At present, climate commitments made by all nations will lead to emissions reductions of just 7.5% by 2030, meaning action on slashing emissions must be increased by a factor of five. Yet according to the Stockholm Environment Institute, the oil and gas industry is expected to invest $1.4 trillion into new fossil fuel projects between 2020 and 2024, “creating emissions equivalent to building 1,200 new U.S. coal-fired power stations.”

Climate campaign groups around the world have given the report a warm welcome. Tessa Khan, founder of energy transition campaign group Uplift U.K. said: “The U.K. government has invested a lot in trying to persuade people that it is taking action to tackle the climate crisis, but while it is still opening up new oil and gas fields we can discount most of it as hot air. We know that there can’t be any fossil fuel developments if we want a liveable climate and yet the U.K. government wants to open 30 new oil and gas fields in the North Sea, starting with Cambo. And all the while subsiding fossil fuel companies to the tune of billions.”

Meanwhile, Collin Rees, U.S. program manager for the advocacy group Oil Change International, said: “The United States is the poster child for climate hypocrisy—the world’s largest historical emitter claiming the mantle of climate leadership while pouring fuel on the fire of the climate crisis. Joe Biden’s words will ring hollow until he cancels deadly fossil fuel expansion projects like the Dakota Access Pipeline or the dozens of proposed oil and gas export terminals awaiting approval from his administration.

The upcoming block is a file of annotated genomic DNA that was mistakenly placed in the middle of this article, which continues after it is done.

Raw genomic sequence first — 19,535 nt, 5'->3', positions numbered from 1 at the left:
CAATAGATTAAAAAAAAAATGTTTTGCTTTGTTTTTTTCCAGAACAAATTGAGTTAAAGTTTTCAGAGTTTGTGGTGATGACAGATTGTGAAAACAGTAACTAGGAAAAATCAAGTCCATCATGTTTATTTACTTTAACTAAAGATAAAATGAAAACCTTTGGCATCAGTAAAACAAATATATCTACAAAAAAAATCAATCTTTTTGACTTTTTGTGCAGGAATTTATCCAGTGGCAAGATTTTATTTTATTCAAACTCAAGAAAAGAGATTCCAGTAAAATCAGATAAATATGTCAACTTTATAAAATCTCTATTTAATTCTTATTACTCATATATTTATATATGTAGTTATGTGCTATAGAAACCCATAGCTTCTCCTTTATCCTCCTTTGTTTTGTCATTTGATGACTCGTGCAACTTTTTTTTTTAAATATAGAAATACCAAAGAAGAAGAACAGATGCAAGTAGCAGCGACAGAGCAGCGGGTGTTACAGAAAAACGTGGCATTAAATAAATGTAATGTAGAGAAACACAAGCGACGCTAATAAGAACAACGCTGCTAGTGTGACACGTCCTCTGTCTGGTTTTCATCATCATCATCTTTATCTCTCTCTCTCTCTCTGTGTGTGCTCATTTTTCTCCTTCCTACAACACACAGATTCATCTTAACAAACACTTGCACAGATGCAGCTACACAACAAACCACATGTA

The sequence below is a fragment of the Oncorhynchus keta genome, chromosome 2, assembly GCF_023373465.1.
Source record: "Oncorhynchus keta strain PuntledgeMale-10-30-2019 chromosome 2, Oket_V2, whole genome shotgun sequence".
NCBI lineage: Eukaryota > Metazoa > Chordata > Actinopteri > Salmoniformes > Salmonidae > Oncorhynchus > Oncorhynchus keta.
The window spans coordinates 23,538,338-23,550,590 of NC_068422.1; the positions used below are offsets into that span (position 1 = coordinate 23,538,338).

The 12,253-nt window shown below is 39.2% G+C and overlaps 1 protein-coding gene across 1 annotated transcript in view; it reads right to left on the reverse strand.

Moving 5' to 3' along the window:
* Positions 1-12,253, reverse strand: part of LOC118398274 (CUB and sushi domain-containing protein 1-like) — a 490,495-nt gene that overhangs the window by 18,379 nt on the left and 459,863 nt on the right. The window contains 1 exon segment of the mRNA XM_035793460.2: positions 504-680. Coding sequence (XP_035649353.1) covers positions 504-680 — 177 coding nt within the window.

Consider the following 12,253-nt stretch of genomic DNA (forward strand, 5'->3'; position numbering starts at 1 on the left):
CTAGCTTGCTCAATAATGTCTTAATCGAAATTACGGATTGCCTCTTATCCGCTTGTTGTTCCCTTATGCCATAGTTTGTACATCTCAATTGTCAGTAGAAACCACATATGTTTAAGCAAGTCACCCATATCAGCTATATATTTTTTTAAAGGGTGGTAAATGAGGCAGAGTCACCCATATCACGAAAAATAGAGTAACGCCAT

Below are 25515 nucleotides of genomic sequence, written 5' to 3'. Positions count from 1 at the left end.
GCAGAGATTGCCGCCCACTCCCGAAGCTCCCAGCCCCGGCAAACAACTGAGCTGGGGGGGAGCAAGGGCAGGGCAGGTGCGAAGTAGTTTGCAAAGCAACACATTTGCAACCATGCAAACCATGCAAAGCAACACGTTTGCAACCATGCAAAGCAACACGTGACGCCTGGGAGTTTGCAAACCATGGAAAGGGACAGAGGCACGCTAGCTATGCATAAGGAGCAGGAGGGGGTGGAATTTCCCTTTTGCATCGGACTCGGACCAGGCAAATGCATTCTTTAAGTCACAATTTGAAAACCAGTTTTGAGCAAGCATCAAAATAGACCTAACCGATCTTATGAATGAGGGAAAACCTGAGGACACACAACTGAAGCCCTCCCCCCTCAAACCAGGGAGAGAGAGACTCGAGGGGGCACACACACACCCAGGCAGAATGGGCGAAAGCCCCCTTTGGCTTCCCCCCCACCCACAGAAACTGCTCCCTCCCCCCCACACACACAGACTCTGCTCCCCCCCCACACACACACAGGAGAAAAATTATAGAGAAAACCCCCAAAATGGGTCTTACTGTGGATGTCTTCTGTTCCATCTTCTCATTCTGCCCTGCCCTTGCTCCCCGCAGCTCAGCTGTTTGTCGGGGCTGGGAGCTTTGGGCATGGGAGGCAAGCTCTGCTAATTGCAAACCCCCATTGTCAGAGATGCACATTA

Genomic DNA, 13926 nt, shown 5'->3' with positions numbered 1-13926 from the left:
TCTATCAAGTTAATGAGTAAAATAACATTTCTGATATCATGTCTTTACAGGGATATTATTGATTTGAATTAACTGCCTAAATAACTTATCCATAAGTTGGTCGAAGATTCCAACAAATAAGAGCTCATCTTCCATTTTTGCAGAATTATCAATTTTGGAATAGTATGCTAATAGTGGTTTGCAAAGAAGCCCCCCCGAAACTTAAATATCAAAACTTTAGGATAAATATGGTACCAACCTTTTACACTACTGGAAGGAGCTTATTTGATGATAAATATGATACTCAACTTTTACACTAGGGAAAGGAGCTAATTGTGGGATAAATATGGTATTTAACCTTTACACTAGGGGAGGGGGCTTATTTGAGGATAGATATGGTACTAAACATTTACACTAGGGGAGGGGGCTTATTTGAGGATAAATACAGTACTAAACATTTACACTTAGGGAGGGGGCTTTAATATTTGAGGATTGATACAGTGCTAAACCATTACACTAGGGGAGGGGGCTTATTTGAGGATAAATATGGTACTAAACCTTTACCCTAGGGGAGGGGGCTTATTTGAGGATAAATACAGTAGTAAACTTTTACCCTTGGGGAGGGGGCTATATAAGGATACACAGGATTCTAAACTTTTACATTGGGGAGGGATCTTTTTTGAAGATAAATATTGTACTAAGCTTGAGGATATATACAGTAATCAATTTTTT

This new report makes it clear the U.S. remains a massive driver of oil and gas expansion, and that won’t change until our leaders commit to a managed phase-out of fossil fuel extraction that truly protects communities, workers, and the climate.”

The report can be viewed here.

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My key interests are in decarbonization and the development of circular economies.

Source: The Five Wealthy Nations Whose Climate Words Don’t Match Their Actions

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More Contents:

Berardelli, Jeff (May 16, 2019). “Does the term “climate change” need a makeover? Some think so — here’s why”. CBS News. Archived from the original on November 8, 2019.